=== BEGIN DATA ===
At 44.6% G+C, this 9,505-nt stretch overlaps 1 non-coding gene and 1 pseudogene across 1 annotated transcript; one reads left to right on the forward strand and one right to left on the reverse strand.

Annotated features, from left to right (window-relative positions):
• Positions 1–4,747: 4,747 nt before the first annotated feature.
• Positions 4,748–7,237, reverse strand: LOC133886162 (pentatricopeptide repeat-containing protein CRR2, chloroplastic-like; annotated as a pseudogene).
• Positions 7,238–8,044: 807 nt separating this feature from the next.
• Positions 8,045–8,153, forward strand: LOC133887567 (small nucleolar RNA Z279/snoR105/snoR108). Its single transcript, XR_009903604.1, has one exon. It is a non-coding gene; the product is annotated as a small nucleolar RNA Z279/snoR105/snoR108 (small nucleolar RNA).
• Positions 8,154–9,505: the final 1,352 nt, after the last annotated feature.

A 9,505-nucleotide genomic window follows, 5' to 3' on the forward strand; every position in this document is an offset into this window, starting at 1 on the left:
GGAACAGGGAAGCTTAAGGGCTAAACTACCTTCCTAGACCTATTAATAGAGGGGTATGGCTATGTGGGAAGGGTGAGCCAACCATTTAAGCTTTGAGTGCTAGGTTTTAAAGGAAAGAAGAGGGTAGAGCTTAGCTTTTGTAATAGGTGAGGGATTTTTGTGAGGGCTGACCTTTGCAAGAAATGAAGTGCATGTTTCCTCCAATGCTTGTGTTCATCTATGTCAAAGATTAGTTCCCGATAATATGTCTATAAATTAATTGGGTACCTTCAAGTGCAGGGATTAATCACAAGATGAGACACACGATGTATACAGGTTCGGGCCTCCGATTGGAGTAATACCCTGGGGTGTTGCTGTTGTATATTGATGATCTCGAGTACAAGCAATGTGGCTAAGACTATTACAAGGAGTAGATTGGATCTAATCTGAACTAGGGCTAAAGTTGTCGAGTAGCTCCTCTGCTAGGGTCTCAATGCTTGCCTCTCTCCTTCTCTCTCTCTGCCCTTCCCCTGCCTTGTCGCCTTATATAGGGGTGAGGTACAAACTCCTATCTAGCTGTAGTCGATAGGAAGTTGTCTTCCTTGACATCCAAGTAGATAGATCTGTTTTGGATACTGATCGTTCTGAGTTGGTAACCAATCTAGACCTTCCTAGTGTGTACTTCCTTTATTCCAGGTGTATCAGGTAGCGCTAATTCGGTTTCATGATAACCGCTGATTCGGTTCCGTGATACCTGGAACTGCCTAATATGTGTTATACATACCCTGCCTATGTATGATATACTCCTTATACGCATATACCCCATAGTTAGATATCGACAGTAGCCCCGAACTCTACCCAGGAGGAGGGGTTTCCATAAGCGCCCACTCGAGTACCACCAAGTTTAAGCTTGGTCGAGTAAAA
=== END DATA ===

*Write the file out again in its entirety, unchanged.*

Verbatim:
At 44.6% G+C, this 9,505-nt stretch overlaps 1 non-coding gene and 1 pseudogene across 1 annotated transcript; one reads left to right on the forward strand and one right to left on the reverse strand.

Annotated features, from left to right (window-relative positions):
• Positions 1–4,747: 4,747 nt before the first annotated feature.
• Positions 4,748–7,237, reverse strand: LOC133886162 (pentatricopeptide repeat-containing protein CRR2, chloroplastic-like; annotated as a pseudogene).
• Positions 7,238–8,044: 807 nt separating this feature from the next.
• Positions 8,045–8,153, forward strand: LOC133887567 (small nucleolar RNA Z279/snoR105/snoR108). Its single transcript, XR_009903604.1, has one exon. It is a non-coding gene; the product is annotated as a small nucleolar RNA Z279/snoR105/snoR108 (small nucleolar RNA).
• Positions 8,154–9,505: the final 1,352 nt, after the last annotated feature.

A 9,505-nucleotide genomic window follows, 5' to 3' on the forward strand; every position in this document is an offset into this window, starting at 1 on the left:
GGAACAGGGAAGCTTAAGGGCTAAACTACCTTCCTAGACCTATTAATAGAGGGGTATGGCTATGTGGGAAGGGTGAGCCAACCATTTAAGCTTTGAGTGCTAGGTTTTAAAGGAAAGAAGAGGGTAGAGCTTAGCTTTTGTAATAGGTGAGGGATTTTTGTGAGGGCTGACCTTTGCAAGAAATGAAGTGCATGTTTCCTCCAATGCTTGTGTTCATCTATGTCAAAGATTAGTTCCCGATAATATGTCTATAAATTAATTGGGTACCTTCAAGTGCAGGGATTAATCACAAGATGAGACACACGATGTATACAGGTTCGGGCCTCCGATTGGAGTAATACCCTGGGGTGTTGCTGTTGTATATTGATGATCTCGAGTACAAGCAATGTGGCTAAGACTATTACAAGGAGTAGATTGGATCTAATCTGAACTAGGGCTAAAGTTGTCGAGTAGCTCCTCTGCTAGGGTCTCAATGCTTGCCTCTCTCCTTCTCTCTCTCTGCCCTTCCCCTGCCTTGTCGCCTTATATAGGGGTGAGGTACAAACTCCTATCTAGCTGTAGTCGATAGGAAGTTGTCTTCCTTGACATCCAAGTAGATAGATCTGTTTTGGATACTGATCGTTCTGAGTTGGTAACCAATCTAGACCTTCCTAGTGTGTACTTCCTTTATTCCAGGTGTATCAGGTAGCGCTAATTCGGTTTCATGATAACCGCTGATTCGGTTCCGTGATACCTGGAACTGCCTAATATGTGTTATACATACCCTGCCTATGTATGATATACTCCTTATACGCATATACCCCATAGTTAGATATCGACAGTAGCCCCGAACTCTACCCAGGAGGAGGGGTTTCCATAAGCGCCCACTCGAGTACCACCAAGTTTAAGCTTGGTCGAGTAAAA